At Super Healthy Kids, we concentrate a lot on making half our meals fruits and vegetables, which is so important to the health of the entire family! Here’s another major nutrition lesson to teach kids and model at mealtime: make half your grains (or more!) whole grains.
To help you make the whole grain message stick, we came up with a fun poster-building activity you can do with your kids at home or in their classrooms. Scroll down to learn some discussion prompts you can use to talk with kids about whole grains, and see the example poster my daughter Erika made about whole wheat.
Make Half Your Grains Whole
Start a conversation with your kids about the difference between whole and refined grains. Emphasize how whole grains contain the entire grain kernel: the bran, germ, and endosperm.
All three parts together contain the vitamins, minerals and fiber that make whole grains a health-promoting food.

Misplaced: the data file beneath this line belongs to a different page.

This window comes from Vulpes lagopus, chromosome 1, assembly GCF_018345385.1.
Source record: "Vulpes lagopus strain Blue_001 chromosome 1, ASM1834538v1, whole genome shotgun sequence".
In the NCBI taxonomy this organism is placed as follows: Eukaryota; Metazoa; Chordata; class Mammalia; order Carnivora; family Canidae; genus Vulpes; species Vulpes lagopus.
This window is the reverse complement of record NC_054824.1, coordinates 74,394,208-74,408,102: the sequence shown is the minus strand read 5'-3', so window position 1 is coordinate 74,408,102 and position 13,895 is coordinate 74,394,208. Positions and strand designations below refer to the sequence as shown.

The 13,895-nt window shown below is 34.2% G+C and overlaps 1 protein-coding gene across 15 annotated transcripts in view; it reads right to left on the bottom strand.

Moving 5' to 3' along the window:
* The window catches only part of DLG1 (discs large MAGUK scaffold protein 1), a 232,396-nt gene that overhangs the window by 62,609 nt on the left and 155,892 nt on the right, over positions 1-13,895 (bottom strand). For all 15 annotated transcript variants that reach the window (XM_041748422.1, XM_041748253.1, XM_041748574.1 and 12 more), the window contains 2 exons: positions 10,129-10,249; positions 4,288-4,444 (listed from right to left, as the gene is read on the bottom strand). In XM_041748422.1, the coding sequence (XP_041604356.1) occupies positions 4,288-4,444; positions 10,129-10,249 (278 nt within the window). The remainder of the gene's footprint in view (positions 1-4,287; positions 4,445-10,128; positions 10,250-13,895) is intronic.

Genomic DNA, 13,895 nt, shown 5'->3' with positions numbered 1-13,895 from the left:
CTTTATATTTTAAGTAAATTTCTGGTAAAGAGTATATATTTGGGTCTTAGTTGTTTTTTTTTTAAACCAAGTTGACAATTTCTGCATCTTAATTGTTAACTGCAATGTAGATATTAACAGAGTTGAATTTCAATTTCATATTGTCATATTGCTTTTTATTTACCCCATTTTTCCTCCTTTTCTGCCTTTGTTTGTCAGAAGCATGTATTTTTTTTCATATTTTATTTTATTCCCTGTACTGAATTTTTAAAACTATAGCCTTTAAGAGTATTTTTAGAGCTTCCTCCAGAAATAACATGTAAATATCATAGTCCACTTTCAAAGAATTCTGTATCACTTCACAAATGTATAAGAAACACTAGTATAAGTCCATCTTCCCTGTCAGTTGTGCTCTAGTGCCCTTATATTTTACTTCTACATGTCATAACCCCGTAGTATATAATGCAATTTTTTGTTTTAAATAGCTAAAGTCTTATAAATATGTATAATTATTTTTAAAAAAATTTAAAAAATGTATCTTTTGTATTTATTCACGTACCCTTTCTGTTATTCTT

How are refined grains different? Refined grains have had the bran and germ removed, along with 25% of the protein, and 17 vital nutrients are stripped away with it.
As you discuss, have the students brainstorm all the grains they can think of. Then ask them to make lists of what they have tried, and what they haven’t. (Common sources of whole grains include whole wheat bread, pasta and crackers, buckwheat, corn tortillas, oats, popcorn, brown rice, rye, quinoa, and taco shells.)
After the discussion, have students circle a whole grain they have not eaten and assign them to make a poster advertising that grain. Ask students to report on the vitamins, minerals, and fiber content of their grain, and to “sell” the grain as a desirable food to eat.
My daughter Erica took the challenge to build a poster! She has actually tried all the whole grains, so she made her poster about her favorite grain: whole wheat. She did a little Google research and presented her information on the poster below, including the nutrients in whole wheat, its health benefits, and how to cook with it. I think she did a great job, don’t you?Give this activity a try at home or in your classroom, and let us know how you like it! Interested in more lesson plans about nutrition? Visit our Nutrition Lesson Plans blog post to see all our activities in one place.